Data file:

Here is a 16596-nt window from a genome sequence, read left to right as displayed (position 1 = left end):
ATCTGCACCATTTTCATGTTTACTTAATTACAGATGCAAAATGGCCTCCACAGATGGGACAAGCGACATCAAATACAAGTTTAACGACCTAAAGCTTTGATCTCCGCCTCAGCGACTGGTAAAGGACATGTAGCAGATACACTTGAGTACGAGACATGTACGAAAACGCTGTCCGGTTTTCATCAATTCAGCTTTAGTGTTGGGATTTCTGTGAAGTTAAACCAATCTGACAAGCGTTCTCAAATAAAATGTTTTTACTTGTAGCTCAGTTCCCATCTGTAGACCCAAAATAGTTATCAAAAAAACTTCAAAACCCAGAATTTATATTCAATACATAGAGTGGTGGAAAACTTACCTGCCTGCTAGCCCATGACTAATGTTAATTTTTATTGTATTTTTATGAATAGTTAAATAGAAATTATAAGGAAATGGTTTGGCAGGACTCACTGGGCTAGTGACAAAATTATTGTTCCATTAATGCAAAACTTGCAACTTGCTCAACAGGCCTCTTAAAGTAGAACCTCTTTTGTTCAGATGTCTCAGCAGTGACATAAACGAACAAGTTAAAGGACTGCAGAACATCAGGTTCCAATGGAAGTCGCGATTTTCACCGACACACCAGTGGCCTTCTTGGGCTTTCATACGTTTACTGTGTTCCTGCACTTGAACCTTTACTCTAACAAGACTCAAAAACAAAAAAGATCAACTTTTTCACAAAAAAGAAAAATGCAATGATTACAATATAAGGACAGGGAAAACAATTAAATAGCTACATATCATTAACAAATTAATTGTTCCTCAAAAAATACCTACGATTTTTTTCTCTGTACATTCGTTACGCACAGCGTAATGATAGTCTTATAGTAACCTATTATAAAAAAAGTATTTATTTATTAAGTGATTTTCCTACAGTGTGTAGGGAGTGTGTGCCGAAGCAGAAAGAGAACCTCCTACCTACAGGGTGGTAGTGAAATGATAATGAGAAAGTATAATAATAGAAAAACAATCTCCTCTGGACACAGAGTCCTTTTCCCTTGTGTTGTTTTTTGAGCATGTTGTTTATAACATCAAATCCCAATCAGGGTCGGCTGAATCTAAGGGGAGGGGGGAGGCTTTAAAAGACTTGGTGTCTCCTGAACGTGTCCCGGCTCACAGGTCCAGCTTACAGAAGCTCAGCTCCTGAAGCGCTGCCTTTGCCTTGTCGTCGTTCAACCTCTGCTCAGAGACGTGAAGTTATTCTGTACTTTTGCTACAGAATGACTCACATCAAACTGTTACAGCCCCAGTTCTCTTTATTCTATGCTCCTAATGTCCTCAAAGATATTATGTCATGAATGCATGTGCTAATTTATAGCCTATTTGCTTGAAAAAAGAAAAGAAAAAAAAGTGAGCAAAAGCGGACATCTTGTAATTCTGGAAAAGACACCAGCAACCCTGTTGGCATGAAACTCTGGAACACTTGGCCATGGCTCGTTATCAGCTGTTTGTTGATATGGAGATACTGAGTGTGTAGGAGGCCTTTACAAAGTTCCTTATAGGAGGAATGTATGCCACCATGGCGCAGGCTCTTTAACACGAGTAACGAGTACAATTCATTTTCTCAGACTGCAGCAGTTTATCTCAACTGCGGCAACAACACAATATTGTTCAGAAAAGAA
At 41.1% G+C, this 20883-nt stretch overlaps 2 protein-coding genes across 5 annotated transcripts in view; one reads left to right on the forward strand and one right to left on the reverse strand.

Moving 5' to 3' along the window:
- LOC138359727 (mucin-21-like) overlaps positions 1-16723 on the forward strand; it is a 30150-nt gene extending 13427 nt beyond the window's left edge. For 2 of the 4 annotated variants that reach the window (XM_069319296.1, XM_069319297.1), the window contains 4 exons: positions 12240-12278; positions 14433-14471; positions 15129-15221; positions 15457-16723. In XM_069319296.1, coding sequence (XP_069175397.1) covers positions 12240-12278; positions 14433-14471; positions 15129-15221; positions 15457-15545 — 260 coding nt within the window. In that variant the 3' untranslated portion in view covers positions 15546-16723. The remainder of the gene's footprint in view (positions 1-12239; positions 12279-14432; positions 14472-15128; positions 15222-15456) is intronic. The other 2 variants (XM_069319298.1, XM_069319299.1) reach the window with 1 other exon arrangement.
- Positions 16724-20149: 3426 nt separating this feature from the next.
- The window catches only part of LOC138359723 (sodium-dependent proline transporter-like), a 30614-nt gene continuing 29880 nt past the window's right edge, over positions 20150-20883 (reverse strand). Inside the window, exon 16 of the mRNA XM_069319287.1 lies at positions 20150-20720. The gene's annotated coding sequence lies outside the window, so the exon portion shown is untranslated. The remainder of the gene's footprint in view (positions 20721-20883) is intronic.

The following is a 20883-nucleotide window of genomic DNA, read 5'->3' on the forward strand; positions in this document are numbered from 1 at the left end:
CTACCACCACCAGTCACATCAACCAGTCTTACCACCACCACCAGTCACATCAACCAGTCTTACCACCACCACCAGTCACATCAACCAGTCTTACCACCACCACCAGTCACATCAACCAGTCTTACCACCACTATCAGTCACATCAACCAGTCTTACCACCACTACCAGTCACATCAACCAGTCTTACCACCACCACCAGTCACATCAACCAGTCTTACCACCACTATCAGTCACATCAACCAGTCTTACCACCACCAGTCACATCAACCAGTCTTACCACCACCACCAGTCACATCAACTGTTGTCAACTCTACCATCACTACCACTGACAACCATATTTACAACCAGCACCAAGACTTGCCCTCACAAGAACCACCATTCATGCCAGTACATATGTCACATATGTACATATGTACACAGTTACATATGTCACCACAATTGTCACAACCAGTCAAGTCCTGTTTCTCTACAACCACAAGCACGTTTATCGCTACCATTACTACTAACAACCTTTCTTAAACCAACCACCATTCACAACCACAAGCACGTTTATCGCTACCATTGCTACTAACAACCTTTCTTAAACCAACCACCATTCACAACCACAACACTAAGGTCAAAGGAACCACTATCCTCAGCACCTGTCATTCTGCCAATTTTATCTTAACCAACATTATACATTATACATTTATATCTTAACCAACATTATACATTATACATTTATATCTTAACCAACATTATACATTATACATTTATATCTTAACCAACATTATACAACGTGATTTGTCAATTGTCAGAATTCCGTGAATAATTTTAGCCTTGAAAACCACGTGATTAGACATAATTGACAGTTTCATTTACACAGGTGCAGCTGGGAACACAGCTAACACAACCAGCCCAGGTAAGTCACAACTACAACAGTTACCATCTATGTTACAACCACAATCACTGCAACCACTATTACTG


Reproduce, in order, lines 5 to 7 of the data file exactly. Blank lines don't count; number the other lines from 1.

- LOC138359727 (mucin-21-like) overlaps positions 1-16723 on the forward strand; it is a 30150-nt gene extending 13427 nt beyond the window's left edge. For 2 of the 4 annotated variants that reach the window (XM_069319296.1, XM_069319297.1), the window contains 4 exons: positions 12240-12278; positions 14433-14471; positions 15129-15221; positions 15457-16723. In XM_069319296.1, coding sequence (XP_069175397.1) covers positions 12240-12278; positions 14433-14471; positions 15129-15221; positions 15457-15545 — 260 coding nt within the window. In that variant the 3' untranslated portion in view covers positions 15546-16723. The remainder of the gene's footprint in view (positions 1-12239; positions 12279-14432; positions 14472-15128; positions 15222-15456) is intronic. The other 2 variants (XM_069319298.1, XM_069319299.1) reach the window with 1 other exon arrangement.
- Positions 16724-20149: 3426 nt separating this feature from the next.
- The window catches only part of LOC138359723 (sodium-dependent proline transporter-like), a 30614-nt gene continuing 29880 nt past the window's right edge, over positions 20150-20883 (reverse strand). Inside the window, exon 16 of the mRNA XM_069319287.1 lies at positions 20150-20720. The gene's annotated coding sequence lies outside the window, so the exon portion shown is untranslated. The remainder of the gene's footprint in view (positions 20721-20883) is intronic.